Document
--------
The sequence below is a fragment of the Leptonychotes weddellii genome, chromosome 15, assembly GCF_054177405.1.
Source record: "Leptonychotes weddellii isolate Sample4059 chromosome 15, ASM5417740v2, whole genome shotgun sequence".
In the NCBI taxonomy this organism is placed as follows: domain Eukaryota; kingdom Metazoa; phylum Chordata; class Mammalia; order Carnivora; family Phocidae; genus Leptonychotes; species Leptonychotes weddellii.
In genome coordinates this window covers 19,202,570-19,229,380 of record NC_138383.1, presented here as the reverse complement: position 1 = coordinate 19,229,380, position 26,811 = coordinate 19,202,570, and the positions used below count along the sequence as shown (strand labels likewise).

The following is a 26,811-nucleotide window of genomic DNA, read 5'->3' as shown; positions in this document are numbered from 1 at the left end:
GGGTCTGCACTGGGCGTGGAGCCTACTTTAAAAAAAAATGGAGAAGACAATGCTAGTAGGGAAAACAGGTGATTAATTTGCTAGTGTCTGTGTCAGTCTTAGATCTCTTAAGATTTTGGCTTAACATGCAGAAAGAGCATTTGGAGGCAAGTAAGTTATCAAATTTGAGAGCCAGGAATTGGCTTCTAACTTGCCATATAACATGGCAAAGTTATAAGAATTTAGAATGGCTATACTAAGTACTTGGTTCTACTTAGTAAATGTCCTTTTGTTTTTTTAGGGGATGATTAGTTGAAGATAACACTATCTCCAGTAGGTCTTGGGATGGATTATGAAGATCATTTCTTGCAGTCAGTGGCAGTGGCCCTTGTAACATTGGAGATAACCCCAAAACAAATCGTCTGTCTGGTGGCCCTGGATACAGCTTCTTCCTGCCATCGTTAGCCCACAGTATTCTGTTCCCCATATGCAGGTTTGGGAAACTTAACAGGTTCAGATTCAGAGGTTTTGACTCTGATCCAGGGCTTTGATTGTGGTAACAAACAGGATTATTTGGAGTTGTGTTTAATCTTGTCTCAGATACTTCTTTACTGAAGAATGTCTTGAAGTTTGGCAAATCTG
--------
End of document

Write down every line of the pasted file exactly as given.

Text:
The sequence below is a fragment of the Leptonychotes weddellii genome, chromosome 15, assembly GCF_054177405.1.
Source record: "Leptonychotes weddellii isolate Sample4059 chromosome 15, ASM5417740v2, whole genome shotgun sequence".
In the NCBI taxonomy this organism is placed as follows: domain Eukaryota; kingdom Metazoa; phylum Chordata; class Mammalia; order Carnivora; family Phocidae; genus Leptonychotes; species Leptonychotes weddellii.
In genome coordinates this window covers 19,202,570-19,229,380 of record NC_138383.1, presented here as the reverse complement: position 1 = coordinate 19,229,380, position 26,811 = coordinate 19,202,570, and the positions used below count along the sequence as shown (strand labels likewise).

The following is a 26,811-nucleotide window of genomic DNA, read 5'->3' as shown; positions in this document are numbered from 1 at the left end:
GGGTCTGCACTGGGCGTGGAGCCTACTTTAAAAAAAAATGGAGAAGACAATGCTAGTAGGGAAAACAGGTGATTAATTTGCTAGTGTCTGTGTCAGTCTTAGATCTCTTAAGATTTTGGCTTAACATGCAGAAAGAGCATTTGGAGGCAAGTAAGTTATCAAATTTGAGAGCCAGGAATTGGCTTCTAACTTGCCATATAACATGGCAAAGTTATAAGAATTTAGAATGGCTATACTAAGTACTTGGTTCTACTTAGTAAATGTCCTTTTGTTTTTTTAGGGGATGATTAGTTGAAGATAACACTATCTCCAGTAGGTCTTGGGATGGATTATGAAGATCATTTCTTGCAGTCAGTGGCAGTGGCCCTTGTAACATTGGAGATAACCCCAAAACAAATCGTCTGTCTGGTGGCCCTGGATACAGCTTCTTCCTGCCATCGTTAGCCCACAGTATTCTGTTCCCCATATGCAGGTTTGGGAAACTTAACAGGTTCAGATTCAGAGGTTTTGACTCTGATCCAGGGCTTTGATTGTGGTAACAAACAGGATTATTTGGAGTTGTGTTTAATCTTGTCTCAGATACTTCTTTACTGAAGAATGTCTTGAAGTTTGGCAAATCTG